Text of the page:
“The free ride of increased traffic is over,” said Becky Tasker, managing analyst at ADI. “Traffic increases due to Internet penetration have evaporated in North America. We’ve reached saturation now. Websites face a more competitive landscape, where you’re fighting to grow by taking share away from somebody else.”
According to ADI’s “Advertising Demand Report 2016–North America,” 62% of websites increased their visits by 51% over the past three years. Among the 38% that declined, the average visit shrunk 31%.
ADI examined the key attributes of websites that have maintained traffic growth. The first finding: Websites doing well from a traffic perspective don’t rely just on branding. They also use paid channels, such as email, social media, and display advertising, to drive visits.
“We’re finding websites that are winning aren’t resting on the strength of their brands alone to drive traffic,” Tasker said. “They have a 360-degree strategy, surrounding people in various channels and platforms to drive traffic to their sites.”
Additionally, ADI also found that traffic-growing websites have evolved alongside the customer journey, leveraging personalized and in-the-moment tactics more so than did declining sites.
The channels driving the most traffic for growing sites are social, email, and display. At the same time, affiliate and partner tactics have a higher share among websites with declining traffic, suggesting that paying others for traffic might not be the best option long-term.
Another attribute among websites with growing traffic: They’re creating relevant, unintrusive content, ADI’s Tasker said.
Across industries, ad channels accounted for a varying amount of traffic, ADI’s report found. Retail showed the biggest gap between those that grew and shrank (72% to 63%), as shopping sites and product ads are optimized to attract customers. Finance, on the other hand, had the least amount of ad-driven traffic (52% in Q2 2016), while media and entertainment saw the most traffic from ad channels (74% in Q2 2016).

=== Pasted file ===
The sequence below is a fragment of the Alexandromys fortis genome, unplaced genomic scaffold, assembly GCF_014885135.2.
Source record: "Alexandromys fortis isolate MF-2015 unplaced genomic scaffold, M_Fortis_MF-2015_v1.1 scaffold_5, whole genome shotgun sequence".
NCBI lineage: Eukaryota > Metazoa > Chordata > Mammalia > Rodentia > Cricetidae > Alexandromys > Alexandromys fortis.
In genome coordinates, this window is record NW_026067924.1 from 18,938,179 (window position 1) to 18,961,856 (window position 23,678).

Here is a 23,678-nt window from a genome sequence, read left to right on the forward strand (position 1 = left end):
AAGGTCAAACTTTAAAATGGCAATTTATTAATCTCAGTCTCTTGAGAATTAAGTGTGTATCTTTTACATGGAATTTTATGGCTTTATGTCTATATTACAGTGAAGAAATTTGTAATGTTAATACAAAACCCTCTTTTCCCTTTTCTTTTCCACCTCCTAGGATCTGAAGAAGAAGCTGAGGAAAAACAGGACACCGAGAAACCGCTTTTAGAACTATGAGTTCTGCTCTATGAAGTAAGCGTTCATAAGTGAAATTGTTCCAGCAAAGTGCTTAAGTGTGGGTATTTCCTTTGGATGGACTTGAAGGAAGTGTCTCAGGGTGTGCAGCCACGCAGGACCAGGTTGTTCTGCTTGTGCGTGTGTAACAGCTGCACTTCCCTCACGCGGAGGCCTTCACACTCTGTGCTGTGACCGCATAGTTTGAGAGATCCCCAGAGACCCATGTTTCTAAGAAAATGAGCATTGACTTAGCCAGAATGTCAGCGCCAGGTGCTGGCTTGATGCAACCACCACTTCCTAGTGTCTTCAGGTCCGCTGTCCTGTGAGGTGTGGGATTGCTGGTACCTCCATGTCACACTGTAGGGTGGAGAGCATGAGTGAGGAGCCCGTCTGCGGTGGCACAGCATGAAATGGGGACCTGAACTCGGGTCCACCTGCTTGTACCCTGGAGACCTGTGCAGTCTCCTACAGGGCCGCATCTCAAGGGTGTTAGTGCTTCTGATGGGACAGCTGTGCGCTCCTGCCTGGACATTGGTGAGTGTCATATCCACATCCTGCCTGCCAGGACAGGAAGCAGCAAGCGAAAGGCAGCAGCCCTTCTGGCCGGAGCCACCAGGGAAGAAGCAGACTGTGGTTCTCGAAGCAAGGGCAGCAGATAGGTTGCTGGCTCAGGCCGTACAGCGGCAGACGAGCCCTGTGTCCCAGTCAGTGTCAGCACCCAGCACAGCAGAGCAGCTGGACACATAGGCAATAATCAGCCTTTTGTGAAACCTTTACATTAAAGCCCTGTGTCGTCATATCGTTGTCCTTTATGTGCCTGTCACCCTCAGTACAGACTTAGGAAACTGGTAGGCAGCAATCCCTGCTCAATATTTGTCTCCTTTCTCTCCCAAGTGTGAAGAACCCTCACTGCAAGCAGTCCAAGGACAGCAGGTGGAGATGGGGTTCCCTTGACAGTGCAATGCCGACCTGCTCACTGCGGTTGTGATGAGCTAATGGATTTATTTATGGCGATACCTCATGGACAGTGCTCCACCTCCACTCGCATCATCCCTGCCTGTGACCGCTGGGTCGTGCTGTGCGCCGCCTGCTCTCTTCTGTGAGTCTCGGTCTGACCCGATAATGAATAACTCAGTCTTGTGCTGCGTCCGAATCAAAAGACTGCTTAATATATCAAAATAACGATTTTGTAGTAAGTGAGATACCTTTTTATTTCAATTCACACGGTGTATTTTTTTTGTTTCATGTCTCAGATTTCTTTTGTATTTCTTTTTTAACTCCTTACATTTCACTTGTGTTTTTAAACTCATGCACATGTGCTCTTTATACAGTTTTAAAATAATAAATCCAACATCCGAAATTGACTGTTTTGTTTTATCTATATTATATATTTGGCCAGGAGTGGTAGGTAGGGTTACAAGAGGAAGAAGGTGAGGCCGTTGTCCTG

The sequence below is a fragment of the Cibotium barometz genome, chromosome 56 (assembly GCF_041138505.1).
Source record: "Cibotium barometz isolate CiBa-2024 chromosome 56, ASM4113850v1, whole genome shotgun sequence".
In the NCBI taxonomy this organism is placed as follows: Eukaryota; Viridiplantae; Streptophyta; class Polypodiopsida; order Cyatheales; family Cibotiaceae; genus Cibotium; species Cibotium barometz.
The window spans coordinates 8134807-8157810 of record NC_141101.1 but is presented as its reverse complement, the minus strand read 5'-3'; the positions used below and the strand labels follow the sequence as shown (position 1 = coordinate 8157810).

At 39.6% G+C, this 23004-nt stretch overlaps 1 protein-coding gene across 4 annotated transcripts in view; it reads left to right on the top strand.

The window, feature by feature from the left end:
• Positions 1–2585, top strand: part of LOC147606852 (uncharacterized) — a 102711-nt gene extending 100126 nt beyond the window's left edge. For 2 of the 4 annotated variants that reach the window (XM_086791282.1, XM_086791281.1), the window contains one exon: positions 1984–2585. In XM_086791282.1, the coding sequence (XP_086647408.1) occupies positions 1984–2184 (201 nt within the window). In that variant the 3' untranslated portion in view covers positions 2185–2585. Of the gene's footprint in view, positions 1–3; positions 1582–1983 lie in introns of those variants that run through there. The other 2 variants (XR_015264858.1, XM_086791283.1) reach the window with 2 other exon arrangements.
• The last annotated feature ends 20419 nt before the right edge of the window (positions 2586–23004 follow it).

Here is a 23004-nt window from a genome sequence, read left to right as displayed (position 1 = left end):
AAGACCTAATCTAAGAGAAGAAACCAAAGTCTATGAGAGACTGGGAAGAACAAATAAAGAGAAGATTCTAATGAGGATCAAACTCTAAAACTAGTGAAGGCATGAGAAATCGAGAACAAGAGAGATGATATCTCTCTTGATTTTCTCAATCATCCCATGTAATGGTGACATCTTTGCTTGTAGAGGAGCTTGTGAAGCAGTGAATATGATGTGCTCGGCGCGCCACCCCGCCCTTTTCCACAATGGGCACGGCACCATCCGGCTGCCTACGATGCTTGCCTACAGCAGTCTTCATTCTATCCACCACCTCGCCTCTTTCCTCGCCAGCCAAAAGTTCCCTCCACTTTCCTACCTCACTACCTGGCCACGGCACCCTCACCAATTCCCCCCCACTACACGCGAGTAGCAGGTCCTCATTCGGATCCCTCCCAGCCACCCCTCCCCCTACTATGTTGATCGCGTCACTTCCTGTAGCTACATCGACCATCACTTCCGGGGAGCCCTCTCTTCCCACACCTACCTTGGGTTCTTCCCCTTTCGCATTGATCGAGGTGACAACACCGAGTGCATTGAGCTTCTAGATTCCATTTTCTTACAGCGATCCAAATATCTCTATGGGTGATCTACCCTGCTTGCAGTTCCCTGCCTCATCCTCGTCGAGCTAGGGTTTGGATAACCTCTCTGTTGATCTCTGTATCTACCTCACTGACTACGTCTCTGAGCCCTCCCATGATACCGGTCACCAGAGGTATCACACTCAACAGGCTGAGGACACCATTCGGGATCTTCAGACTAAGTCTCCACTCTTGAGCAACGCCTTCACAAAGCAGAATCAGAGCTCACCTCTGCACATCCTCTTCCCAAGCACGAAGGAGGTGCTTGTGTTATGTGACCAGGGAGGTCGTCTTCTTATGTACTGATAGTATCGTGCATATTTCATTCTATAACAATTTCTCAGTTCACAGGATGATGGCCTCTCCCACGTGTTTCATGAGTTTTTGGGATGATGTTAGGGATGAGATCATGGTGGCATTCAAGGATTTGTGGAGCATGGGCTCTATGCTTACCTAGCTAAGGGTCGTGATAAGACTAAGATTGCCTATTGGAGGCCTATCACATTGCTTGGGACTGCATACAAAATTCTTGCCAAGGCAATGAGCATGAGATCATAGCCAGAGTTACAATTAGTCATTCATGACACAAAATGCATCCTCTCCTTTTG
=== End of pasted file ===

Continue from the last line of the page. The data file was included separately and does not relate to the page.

“It’s important for marketers to understand the dynamics of their respective industries, set expectations accordingly, and leverage multiple ad channels where appropriate,” Tasker said.
Interestingly, ADI’s report found that many consumers believe ads are improving. Thirty-eight percent said they believe advertisers have become better over the past two years at providing interesting and compelling ads, and 57% judged marketers as effective at delivering ads in which they are interested.
The study also found that while 78% of consumers like personalized ads, only 28% think they’re as tailored as they need to be. The remainder are divided between “too much” personalization, to the point of creepy, and “too little” personalization that is no better than a generic ad.
“At the end of the day, U.S. consumers are indicating their perception of advertising is getting better, and they are even open to personalized advertisements, but they have to be done in the right way,” Tasker said. “Appropriate use of personalization and tailored ads will be imperative for a website’s success.”
ADI also found that U.S. consumers tend to see the most interesting and relevant ads when they are actively engaged with a task versus more passive activities. Thirty-seven percent of consumers indicated they see the most interesting and relevant ads while browsing online for information, followed by 31% on social media.
“Marketers need to ensure that advertising tactics aren’t disruptive or interrupting consumers online,” Tasker said. “Instead, take into account the customer experience and online activities. Market to them appropriately so they don’t start to tune out, as we are seeing in other countries.”
View the full report below, or click here to see a larger version on SlideShare.